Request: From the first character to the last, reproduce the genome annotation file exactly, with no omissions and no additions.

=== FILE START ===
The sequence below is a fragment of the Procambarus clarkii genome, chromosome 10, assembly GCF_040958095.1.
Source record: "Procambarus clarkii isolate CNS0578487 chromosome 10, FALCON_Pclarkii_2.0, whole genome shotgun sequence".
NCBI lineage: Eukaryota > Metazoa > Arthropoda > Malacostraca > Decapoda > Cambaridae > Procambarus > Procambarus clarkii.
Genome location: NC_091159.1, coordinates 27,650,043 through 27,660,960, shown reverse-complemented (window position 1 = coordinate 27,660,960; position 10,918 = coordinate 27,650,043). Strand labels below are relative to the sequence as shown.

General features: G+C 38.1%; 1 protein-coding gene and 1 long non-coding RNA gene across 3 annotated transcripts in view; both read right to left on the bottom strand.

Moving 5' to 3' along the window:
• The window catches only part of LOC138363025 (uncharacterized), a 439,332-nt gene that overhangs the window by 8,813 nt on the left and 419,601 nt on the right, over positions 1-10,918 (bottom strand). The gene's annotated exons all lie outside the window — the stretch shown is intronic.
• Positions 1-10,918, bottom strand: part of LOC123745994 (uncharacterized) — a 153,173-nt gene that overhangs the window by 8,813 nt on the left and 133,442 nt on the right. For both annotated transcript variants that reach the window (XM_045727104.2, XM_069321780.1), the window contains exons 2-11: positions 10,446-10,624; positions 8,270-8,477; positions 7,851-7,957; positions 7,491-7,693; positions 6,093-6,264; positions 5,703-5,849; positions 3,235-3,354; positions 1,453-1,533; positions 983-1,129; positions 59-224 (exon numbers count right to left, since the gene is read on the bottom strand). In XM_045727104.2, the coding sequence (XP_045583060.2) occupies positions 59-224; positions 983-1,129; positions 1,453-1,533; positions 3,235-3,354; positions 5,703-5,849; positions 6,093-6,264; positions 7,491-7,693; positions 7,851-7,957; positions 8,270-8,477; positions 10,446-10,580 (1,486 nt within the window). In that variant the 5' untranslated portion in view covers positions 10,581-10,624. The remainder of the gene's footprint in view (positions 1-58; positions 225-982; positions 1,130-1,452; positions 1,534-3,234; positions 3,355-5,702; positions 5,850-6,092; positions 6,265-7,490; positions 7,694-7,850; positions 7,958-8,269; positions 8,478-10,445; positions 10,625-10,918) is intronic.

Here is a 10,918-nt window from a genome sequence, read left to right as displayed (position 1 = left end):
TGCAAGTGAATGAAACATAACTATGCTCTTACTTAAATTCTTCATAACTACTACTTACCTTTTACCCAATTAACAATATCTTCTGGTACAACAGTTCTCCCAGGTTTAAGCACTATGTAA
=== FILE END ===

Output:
The sequence below is a fragment of the Procambarus clarkii genome, chromosome 10, assembly GCF_040958095.1.
Source record: "Procambarus clarkii isolate CNS0578487 chromosome 10, FALCON_Pclarkii_2.0, whole genome shotgun sequence".
NCBI lineage: Eukaryota > Metazoa > Arthropoda > Malacostraca > Decapoda > Cambaridae > Procambarus > Procambarus clarkii.
Genome location: NC_091159.1, coordinates 27,650,043 through 27,660,960, shown reverse-complemented (window position 1 = coordinate 27,660,960; position 10,918 = coordinate 27,650,043). Strand labels below are relative to the sequence as shown.

General features: G+C 38.1%; 1 protein-coding gene and 1 long non-coding RNA gene across 3 annotated transcripts in view; both read right to left on the bottom strand.

Moving 5' to 3' along the window:
• The window catches only part of LOC138363025 (uncharacterized), a 439,332-nt gene that overhangs the window by 8,813 nt on the left and 419,601 nt on the right, over positions 1-10,918 (bottom strand). The gene's annotated exons all lie outside the window — the stretch shown is intronic.
• Positions 1-10,918, bottom strand: part of LOC123745994 (uncharacterized) — a 153,173-nt gene that overhangs the window by 8,813 nt on the left and 133,442 nt on the right. For both annotated transcript variants that reach the window (XM_045727104.2, XM_069321780.1), the window contains exons 2-11: positions 10,446-10,624; positions 8,270-8,477; positions 7,851-7,957; positions 7,491-7,693; positions 6,093-6,264; positions 5,703-5,849; positions 3,235-3,354; positions 1,453-1,533; positions 983-1,129; positions 59-224 (exon numbers count right to left, since the gene is read on the bottom strand). In XM_045727104.2, the coding sequence (XP_045583060.2) occupies positions 59-224; positions 983-1,129; positions 1,453-1,533; positions 3,235-3,354; positions 5,703-5,849; positions 6,093-6,264; positions 7,491-7,693; positions 7,851-7,957; positions 8,270-8,477; positions 10,446-10,580 (1,486 nt within the window). In that variant the 5' untranslated portion in view covers positions 10,581-10,624. The remainder of the gene's footprint in view (positions 1-58; positions 225-982; positions 1,130-1,452; positions 1,534-3,234; positions 3,355-5,702; positions 5,850-6,092; positions 6,265-7,490; positions 7,694-7,850; positions 7,958-8,269; positions 8,478-10,445; positions 10,625-10,918) is intronic.

Here is a 10,918-nt window from a genome sequence, read left to right as displayed (position 1 = left end):
TGCAAGTGAATGAAACATAACTATGCTCTTACTTAAATTCTTCATAACTACTACTTACCTTTTACCCAATTAACAATATCTTCTGGTACAACAGTTCTCCCAGGTTTAAGCACTATGTAA